# Generalized eigenvector

• I
• Alwar
In summary, the conversation discusses finding the generalized eigenvector matrix for a set of ODE's represented in matrix format. The matrix has algebraic multiplicity 3 and geometric multiplicity 2. The conversation also addresses a possible error in the journal manuscript, as well as the issue of choosing eigenvectors when there are degenerate eigenvalues. The final conclusion is that the sixth column of the eigenvector matrix is not a random vector, but one that allows for the calculation of a Jordan chain. f

#### Alwar

TL;DR Summary
To find the generalized eigenvectors of a 6x6 matrix
Hi,

I have a set of ODE's represented in matrix format as shown in the attached file. The matrix A has algebraic multiplicity equal to 3 and geometric multiplicity 2. I am trying to find the generalized eigenvector by algorithm (A-λI)w=v, where w is the generalized eigenvector and v is the eigenvector found by (A-λI)v=0. But I am not able to get the eigenvector matrix M as shown in the attached file.

Any help could be useful.

Thanks,
Alwar

#### Attachments

• Problem file.pdf
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• Delta2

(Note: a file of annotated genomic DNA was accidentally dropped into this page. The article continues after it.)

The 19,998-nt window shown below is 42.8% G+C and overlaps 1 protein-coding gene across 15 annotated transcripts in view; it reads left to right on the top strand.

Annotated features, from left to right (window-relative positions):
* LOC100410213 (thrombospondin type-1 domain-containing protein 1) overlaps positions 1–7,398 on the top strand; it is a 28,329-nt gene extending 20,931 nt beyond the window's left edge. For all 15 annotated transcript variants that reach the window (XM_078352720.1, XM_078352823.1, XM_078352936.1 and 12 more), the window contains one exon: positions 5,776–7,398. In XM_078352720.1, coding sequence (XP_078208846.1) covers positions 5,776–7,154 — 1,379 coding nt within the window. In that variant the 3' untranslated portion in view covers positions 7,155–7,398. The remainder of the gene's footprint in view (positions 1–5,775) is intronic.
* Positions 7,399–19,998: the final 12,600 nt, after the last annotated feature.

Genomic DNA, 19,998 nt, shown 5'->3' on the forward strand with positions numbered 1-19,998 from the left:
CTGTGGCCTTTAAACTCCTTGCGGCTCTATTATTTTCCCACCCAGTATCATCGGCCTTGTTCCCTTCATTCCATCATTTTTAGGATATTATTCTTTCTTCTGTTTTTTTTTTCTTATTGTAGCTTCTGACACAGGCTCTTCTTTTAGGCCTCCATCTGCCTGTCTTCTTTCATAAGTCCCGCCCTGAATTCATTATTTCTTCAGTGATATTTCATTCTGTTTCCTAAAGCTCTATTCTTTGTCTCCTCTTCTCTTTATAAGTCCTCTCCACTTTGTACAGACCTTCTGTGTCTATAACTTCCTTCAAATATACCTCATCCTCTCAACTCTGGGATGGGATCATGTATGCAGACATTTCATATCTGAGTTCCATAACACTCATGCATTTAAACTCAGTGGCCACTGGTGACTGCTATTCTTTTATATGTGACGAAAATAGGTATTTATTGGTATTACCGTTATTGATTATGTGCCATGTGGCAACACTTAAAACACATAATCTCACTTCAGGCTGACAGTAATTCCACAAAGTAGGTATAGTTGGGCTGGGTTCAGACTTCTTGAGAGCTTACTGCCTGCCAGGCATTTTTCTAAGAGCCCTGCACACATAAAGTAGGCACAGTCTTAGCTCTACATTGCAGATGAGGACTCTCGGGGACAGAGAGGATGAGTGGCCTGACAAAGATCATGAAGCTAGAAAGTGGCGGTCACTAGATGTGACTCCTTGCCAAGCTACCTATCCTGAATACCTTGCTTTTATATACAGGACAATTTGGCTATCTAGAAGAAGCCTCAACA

I'm a little confused, it says the eigenvalues are ##\pm k^2## but then the Jordan normal form only has ##\pm k## on the diagonal. Aren't the diagonal elements supposed to be the eigenvalues?

Would you be a little more specific about the problem you're having? You say you can't find the matrix of eigenvectors. Does that mean you are unable to calculate any particular eigenvector? If I understand your question, we can set aside the generalized eigenvectors for now, correct?

I'm a little confused, it says the eigenvalues are ##\pm k^2## but then the Jordan normal form only has ##\pm k## on the diagonal. Aren't the diagonal elements supposed to be the eigenvalues?
This is the part of a manuscript published in the journal. I think they have mentioned eigenvalues wrongly as k^2. When I calculated its only k. I hope the Jordan matrix is correct.

Thanks.

Would you be a little more specific about the problem you're having? You say you can't find the matrix of eigenvectors. Does that mean you are unable to calculate any particular eigenvector? If I understand your question, we can set aside the generalized eigenvectors for now, correct?
Thanks Haborix. Inspecific, I cannot find the first and sixth column of eigenvectors in matrix M. But when I find the characteristic equation (A-λI)X = 0 for each of the eigenvalue, both these vectors satisfy the solution upon back substitution. But I cannot find them directly. Or the authors have taken any random vector?

Would you be a little more specific about the problem you're having? You say you can't find the matrix of eigenvectors. Does that mean you are unable to calculate any particular eigenvector? If I understand your question, we can set aside the generalized eigenvectors for now, correct?